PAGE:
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Turkey Allows Construction of First New Church in Nearly a Century

By Doron (Own work) [GFDL ( or CC-BY-SA-3.0 (], via Wikimedia Commons

Max Lindenman - published on 01/05/15 - updated on 06/07/17

The AK Party government has shown itself exceedingly reluctant to condemn acts of anti-Christian violence emerging explicitly from Islamic zeal.  In 2010, after a Turk named Murat Altun murdered and beheaded Anatolian Apostolic Vicar Luigi Padovese, crying, “Allahu Akbar,” official sources discounted any religious motive, claiming, variously, that Altun was a mental patient, a convert to Catholicism, and a survivor of priestly sexual abuse.

In August of 2014, during a baptism at St. Stephen Catholic Church — one of the Yeşilköy churches sometimes used by Syriacs — a group of men stormed the chapel and began verbally abusing the congregation.  When a church official confronted them, one pulled a knife.  Though nobody was hurt, the official later claimed the same men had vandalized the church earlier that year.  He also claimed that three cruising police cars ignored his pleas for help.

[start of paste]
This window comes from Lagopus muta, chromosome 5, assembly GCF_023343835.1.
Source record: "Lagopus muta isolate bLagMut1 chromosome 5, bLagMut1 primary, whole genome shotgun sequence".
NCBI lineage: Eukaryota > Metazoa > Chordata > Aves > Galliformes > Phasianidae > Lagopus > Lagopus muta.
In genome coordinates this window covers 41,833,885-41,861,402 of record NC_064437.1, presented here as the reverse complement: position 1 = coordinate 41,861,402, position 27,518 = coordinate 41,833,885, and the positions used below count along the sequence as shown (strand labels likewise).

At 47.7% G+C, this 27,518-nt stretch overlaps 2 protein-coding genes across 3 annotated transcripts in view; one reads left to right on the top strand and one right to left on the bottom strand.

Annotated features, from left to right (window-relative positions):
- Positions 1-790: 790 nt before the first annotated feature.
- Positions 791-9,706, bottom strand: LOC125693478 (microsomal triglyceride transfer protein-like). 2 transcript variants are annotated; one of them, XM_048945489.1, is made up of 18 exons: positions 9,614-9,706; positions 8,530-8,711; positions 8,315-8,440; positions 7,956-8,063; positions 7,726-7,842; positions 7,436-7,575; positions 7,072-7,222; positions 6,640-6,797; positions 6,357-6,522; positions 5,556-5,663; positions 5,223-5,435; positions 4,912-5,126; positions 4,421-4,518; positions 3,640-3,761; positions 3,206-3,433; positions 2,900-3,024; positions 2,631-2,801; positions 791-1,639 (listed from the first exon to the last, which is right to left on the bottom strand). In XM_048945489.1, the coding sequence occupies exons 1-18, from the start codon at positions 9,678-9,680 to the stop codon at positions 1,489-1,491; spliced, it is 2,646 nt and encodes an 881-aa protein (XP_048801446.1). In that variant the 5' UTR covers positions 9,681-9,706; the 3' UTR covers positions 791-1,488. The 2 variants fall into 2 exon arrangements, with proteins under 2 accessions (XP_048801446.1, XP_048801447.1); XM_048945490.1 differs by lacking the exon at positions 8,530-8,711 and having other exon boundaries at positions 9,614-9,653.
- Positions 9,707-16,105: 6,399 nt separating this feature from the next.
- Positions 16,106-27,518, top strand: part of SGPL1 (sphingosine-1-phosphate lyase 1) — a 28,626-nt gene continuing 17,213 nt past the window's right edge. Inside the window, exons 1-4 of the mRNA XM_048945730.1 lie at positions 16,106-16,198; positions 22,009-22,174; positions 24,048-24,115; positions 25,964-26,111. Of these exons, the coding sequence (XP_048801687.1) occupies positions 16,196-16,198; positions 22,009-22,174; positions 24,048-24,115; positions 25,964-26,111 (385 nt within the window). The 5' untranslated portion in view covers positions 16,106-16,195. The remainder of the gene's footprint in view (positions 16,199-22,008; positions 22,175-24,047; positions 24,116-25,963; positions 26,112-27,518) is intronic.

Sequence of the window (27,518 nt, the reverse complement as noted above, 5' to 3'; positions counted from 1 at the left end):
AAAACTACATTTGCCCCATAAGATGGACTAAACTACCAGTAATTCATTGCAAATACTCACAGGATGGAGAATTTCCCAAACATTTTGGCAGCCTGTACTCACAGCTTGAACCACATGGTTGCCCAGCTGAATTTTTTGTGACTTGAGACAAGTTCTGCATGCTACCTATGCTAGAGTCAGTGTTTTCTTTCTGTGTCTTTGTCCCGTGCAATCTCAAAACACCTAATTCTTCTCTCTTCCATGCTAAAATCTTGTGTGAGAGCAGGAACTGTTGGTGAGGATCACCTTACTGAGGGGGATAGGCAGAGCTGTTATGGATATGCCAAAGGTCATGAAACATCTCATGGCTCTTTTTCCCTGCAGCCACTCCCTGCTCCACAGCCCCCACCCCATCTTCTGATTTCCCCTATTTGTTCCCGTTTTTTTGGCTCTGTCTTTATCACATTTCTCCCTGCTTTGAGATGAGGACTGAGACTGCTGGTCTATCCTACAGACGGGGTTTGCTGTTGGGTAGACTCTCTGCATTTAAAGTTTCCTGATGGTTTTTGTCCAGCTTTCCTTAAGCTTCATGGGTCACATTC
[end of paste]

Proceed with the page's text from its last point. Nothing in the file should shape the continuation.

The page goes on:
But Yeşilköy’s Christians have their local allies, who have formed the Yeşilköy Solidarity Platform.  Several days before being invaded by armed men, St. Stephen Catholic church invited members to an Iftar, or sundown meal where Muslims break their Ramadan fast.  Along with St. Stephen’s pastor, Father Roberto Ferrari, guests included Sait Susin, head of the Syriac Church’s executive board, and Bülent Kerimoğlu, mayor of Bakırköy, the municipality of which Yeşilköy forms a part. 

After the attack, reports Today’s Zaman, Yeşilköy Solidarity Platform founder Arev Cebeci “said that Ottoman Sultan Mehmet II had issued an edict against harassment of non-Muslims by his army.”  Speaking on behalf of the Syriac Church, executive board head Sait Susin “said he was happy to see that people had shown sensitivity towards the incident.”

Max Lindenman
writes from Turkey.

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Christians in the Middle EastTurkey
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